Scientists have long sought to replicate the shock-absorbing and lubricating properties of cartilage, with such a material undoubtedly having a range of applications in engineering and beyond. However, the bi-phase nature of cartilage – whereby it exists in both solid and fluid states, depending on the presence of synovial fluid in the joints – has proved difficult to reproduce.
Hydrogels can mimic cartilage’s lubricating properties, but do not retain structural integrity under compressive force. To overcome this problem, the researchers created a synthetic porous material made of a hydrogel held in a matrix of polydimethylsiloxane (PDMS), a silicone-based polymer that enables the hydrogel to maintain its shape under pressure.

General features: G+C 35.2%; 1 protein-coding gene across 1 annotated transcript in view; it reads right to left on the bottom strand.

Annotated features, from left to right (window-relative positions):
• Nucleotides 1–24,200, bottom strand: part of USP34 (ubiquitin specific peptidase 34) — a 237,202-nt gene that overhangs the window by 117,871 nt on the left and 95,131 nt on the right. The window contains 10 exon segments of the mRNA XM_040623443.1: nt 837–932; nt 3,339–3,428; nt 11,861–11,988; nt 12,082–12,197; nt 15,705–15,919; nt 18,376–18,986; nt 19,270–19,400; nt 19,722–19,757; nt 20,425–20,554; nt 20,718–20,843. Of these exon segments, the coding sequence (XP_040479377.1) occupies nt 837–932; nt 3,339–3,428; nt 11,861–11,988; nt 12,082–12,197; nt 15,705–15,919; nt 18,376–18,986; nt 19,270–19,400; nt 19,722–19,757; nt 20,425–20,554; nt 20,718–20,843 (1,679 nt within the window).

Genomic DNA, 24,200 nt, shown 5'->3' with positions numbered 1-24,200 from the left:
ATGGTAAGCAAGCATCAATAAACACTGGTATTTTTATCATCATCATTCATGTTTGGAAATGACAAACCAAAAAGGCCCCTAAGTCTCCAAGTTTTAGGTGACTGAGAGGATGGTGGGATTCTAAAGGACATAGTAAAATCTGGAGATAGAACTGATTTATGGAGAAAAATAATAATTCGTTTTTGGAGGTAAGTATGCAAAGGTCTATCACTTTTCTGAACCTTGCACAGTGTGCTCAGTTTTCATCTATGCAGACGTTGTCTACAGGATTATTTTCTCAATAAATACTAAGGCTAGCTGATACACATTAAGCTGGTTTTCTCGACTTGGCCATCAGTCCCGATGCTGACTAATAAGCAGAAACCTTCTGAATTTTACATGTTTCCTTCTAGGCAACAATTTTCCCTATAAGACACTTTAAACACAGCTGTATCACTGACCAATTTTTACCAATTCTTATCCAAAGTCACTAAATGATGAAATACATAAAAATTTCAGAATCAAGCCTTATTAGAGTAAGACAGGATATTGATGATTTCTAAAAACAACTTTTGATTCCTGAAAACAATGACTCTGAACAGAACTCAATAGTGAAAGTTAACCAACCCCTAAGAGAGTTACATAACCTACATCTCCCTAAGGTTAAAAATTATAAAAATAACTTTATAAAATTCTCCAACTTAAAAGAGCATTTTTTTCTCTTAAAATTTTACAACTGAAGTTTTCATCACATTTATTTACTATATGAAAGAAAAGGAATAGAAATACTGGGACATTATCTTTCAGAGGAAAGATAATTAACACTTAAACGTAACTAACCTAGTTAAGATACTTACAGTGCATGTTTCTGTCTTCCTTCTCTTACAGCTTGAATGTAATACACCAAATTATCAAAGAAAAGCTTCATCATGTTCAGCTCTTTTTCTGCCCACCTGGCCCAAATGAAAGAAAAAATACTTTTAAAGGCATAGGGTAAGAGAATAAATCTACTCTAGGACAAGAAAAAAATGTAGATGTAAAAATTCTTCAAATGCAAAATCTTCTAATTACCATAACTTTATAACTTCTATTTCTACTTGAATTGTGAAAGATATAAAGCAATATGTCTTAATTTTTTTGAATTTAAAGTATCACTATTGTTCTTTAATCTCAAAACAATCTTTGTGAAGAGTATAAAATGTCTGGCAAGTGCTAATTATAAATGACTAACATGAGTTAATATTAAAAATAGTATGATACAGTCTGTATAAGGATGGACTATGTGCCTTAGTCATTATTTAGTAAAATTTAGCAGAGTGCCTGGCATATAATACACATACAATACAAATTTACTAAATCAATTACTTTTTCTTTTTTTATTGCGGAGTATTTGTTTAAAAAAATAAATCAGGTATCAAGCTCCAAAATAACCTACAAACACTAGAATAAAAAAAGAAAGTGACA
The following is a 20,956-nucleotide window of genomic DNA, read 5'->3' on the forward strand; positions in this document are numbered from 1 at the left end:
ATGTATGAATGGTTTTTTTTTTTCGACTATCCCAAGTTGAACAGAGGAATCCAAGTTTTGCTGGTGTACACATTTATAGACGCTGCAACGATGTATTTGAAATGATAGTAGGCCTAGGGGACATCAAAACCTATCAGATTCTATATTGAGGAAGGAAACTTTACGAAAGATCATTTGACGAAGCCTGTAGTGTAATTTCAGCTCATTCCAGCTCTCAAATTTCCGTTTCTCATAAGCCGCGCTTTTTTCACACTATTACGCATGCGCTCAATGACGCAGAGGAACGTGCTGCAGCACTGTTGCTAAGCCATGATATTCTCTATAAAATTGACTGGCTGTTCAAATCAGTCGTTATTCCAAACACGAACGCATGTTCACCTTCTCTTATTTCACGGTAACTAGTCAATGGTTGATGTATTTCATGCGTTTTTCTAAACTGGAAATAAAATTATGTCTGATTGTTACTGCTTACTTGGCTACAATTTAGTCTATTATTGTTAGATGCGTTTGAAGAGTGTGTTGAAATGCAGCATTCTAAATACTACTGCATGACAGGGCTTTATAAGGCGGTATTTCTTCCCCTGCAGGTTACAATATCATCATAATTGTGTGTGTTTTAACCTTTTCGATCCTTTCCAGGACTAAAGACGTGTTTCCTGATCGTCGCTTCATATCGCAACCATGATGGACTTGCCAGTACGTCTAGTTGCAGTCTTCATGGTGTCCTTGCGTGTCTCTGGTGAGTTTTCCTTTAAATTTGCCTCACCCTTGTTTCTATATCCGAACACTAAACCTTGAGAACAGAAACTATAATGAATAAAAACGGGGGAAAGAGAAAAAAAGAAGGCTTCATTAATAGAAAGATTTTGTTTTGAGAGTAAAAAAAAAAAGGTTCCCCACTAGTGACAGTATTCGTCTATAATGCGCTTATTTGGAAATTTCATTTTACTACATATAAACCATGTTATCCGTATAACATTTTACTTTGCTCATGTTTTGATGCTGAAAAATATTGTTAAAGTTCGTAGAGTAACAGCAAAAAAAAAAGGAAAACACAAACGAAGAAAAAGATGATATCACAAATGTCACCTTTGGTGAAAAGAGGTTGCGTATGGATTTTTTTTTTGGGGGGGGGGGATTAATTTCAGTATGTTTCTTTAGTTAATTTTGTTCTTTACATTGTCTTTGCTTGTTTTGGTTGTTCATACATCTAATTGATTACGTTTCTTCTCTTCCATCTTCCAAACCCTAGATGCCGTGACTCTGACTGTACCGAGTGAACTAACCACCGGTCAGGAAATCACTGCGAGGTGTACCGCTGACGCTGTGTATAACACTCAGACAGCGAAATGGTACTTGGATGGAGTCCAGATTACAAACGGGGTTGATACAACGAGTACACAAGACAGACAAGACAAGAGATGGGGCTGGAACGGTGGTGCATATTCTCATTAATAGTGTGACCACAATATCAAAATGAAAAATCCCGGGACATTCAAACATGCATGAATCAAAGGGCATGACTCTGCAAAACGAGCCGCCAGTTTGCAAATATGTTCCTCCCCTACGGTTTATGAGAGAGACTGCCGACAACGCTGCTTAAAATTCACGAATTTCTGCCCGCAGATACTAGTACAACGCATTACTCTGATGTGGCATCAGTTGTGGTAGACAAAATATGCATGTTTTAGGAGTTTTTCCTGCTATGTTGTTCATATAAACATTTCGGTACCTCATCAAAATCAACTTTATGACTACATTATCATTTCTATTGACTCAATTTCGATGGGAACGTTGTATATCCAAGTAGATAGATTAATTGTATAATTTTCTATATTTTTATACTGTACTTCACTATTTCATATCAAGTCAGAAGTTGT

“Scientists and engineers have been trying for years to develop a material that has the amazing properties of cartilage,” said lead researcher Dr Siavash Soltanahmadi, from Leeds’ School of Mechanical Engineering.
“We have now developed a material for engineering applications that mimics some of the most important properties found in cartilage, and it has only been possible because we have found a way to mimic the way nature does it.”
In Applied Polymer Materials, the scientists report that the load-bearing behaviour of the hydrogel held in the PDMS matrix was 14 to 19 times greater than the hydrogel on its own. The equilibrium elastic modulus of the composite was 452 kPa at a strain range of 10-30 per cent, similar to that of cartilage. The researchers believe future applications of the material could challenge traditional oil-lubricated engineering systems.
“The ability to use water as an effective lubricant has many applications from energy generation to medical devices,” said research supervisor Dr Michael Bryant, Associate Professor in the Leeds School of Mechanical Engineering.
“However this often requires a different approach when compared to traditional engineering systems which often use oil-based lubricants and hard-surface coatings.”